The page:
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Josquin begins the second part of this motet strongly in the Ionian (C):


Josquin first gives a Phrygian cadence on the low E that brings to mind the low D with which he began:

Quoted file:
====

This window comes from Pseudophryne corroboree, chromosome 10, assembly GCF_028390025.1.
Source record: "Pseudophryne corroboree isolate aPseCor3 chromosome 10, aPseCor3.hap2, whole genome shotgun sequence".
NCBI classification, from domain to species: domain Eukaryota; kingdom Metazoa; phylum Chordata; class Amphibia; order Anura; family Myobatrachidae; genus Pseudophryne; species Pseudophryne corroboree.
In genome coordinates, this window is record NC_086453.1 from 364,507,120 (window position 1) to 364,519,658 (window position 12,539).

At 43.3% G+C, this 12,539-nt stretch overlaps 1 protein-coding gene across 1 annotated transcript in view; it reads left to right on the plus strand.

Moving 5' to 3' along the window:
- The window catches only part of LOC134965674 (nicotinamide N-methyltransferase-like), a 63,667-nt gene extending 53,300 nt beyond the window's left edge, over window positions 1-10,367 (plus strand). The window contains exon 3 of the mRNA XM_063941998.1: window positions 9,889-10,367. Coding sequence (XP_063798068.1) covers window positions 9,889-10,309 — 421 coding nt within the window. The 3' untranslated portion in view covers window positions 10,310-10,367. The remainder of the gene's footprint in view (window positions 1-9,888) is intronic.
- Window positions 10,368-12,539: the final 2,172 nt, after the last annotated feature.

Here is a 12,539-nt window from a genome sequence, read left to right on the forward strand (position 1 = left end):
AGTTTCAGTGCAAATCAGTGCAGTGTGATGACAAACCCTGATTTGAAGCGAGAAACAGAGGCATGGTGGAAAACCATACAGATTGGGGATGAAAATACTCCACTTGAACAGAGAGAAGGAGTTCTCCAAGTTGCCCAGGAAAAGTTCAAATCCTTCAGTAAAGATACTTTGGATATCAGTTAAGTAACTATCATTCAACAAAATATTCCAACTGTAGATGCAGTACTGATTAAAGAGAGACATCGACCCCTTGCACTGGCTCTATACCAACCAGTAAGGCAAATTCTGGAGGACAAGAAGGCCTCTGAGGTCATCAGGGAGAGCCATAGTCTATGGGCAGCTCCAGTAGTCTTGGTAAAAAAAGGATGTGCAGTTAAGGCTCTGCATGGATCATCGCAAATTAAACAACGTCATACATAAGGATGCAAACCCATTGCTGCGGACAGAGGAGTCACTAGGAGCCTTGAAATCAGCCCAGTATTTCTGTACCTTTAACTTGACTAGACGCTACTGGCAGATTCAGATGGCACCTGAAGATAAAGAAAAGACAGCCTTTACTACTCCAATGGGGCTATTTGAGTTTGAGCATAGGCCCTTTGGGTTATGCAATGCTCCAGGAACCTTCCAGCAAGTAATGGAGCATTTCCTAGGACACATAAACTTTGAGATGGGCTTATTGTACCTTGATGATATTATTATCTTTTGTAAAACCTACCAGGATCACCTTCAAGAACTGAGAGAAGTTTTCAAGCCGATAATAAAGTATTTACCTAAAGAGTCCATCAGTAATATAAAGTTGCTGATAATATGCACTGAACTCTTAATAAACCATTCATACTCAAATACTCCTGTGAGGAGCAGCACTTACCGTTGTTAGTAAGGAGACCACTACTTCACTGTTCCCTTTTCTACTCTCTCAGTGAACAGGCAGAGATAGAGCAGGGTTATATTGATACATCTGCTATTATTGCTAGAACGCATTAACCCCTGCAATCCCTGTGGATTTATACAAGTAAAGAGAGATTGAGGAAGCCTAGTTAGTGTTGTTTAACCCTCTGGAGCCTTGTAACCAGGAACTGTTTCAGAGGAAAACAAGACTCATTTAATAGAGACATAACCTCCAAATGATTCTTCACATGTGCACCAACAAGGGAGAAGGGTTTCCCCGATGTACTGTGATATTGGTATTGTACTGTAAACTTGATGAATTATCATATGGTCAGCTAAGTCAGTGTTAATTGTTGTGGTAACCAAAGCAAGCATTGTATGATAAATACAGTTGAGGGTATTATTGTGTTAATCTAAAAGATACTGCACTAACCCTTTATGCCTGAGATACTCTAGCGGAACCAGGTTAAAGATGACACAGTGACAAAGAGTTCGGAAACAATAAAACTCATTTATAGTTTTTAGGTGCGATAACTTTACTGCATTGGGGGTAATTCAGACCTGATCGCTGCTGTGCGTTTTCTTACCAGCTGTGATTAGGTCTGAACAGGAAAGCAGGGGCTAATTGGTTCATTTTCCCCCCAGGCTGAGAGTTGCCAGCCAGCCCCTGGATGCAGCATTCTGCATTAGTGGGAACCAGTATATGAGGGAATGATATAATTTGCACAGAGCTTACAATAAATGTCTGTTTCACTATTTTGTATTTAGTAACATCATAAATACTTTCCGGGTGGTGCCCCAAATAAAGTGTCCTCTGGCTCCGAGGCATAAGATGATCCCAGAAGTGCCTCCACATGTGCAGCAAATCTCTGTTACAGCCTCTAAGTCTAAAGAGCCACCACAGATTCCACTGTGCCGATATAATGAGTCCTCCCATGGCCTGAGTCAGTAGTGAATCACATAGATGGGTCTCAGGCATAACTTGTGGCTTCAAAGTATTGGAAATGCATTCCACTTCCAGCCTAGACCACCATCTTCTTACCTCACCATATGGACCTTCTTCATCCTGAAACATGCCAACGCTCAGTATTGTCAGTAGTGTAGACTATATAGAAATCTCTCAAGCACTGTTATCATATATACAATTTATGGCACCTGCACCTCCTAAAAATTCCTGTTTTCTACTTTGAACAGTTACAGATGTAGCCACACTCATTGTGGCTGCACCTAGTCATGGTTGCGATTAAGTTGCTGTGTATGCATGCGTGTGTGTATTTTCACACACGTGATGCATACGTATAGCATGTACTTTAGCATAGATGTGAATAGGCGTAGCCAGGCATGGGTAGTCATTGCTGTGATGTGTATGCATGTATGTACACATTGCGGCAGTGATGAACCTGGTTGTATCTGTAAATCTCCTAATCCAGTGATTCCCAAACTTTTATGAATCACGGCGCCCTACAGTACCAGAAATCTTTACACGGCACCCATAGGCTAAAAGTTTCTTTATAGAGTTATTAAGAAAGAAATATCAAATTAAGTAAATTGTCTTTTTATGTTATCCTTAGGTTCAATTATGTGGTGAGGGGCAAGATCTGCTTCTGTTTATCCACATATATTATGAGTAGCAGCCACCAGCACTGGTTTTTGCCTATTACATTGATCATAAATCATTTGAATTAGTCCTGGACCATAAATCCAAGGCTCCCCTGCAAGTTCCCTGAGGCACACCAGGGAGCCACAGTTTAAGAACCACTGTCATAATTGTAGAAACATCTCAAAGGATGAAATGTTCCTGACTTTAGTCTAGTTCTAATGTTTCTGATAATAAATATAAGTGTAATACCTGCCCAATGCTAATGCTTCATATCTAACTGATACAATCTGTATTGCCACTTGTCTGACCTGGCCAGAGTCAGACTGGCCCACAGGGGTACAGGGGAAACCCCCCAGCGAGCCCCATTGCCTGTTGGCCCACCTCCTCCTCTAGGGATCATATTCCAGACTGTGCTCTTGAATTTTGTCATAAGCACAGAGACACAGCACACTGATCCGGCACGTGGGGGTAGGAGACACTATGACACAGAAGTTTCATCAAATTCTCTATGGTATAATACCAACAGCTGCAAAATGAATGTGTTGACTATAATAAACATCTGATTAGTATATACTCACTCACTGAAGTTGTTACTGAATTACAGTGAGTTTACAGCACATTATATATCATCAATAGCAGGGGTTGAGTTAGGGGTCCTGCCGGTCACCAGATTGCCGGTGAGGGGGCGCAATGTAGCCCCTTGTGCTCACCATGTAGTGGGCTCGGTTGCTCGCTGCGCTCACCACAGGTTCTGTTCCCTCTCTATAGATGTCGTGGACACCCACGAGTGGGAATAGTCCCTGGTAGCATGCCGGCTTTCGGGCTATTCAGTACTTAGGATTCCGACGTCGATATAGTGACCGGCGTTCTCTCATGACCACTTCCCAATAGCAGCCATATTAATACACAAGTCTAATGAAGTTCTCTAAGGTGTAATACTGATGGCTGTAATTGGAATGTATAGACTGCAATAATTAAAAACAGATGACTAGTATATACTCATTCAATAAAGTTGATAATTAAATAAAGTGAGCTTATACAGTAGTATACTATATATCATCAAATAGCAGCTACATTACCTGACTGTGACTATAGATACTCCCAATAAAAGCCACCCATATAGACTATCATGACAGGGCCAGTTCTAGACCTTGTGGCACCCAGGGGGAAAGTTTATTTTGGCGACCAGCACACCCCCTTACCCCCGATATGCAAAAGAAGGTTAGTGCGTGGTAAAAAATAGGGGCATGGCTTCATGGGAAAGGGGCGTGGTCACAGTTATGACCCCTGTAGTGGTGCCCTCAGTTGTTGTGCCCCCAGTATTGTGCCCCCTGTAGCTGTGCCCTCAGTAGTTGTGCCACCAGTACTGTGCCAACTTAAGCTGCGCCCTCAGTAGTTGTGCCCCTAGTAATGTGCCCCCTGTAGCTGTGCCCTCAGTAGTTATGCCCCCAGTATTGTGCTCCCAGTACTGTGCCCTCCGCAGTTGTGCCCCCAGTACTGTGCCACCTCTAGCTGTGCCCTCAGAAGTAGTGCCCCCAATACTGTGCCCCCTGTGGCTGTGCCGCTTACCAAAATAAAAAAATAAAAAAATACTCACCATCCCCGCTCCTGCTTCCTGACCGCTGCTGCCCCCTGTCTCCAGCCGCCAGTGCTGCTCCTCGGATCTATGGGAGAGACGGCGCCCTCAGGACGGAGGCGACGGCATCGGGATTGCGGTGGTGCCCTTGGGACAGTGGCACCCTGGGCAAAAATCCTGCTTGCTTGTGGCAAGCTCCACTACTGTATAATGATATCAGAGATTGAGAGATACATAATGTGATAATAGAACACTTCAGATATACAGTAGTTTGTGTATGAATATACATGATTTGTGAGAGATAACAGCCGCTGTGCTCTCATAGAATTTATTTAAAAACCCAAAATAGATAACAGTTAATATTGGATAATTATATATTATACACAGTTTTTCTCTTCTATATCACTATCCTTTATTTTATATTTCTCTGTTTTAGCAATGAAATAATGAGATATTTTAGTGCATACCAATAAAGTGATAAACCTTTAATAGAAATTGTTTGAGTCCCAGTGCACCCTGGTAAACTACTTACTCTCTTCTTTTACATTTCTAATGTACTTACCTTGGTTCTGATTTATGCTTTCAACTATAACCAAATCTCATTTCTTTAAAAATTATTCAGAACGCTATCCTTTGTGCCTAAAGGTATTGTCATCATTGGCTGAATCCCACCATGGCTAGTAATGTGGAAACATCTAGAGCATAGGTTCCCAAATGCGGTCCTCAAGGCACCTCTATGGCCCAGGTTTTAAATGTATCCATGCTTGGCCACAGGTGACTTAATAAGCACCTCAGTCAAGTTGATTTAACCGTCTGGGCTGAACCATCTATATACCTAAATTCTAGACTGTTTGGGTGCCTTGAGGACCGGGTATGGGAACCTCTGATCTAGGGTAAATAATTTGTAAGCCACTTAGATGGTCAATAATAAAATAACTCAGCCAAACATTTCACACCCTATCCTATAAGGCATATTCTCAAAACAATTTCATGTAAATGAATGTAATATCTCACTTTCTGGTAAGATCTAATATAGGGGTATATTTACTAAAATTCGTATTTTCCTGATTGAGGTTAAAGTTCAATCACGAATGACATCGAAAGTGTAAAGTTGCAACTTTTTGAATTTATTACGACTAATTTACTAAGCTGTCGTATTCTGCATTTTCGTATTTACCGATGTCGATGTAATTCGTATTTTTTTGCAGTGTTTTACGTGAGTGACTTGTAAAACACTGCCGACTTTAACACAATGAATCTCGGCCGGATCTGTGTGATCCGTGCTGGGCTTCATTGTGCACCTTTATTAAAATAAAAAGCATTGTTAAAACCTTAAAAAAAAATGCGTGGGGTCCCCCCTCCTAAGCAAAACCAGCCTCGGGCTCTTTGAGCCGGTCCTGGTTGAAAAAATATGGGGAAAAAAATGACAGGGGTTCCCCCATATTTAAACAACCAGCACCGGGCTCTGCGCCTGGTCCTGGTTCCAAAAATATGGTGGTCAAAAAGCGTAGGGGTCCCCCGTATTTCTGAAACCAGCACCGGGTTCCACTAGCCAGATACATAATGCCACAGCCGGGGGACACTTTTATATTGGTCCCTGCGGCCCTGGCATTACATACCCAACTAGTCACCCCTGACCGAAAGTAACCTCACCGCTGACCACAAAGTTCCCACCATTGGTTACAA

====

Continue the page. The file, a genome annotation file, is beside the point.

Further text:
Josquin's final Phrygian cadence recapitulates the extraordinary arc of the whole motet by moving from a Dorian harmony (D-F-A) four measures from the end via a penultimate Aeolian harmony (A-C-E) to the final, extended Phrygian chord (E-B):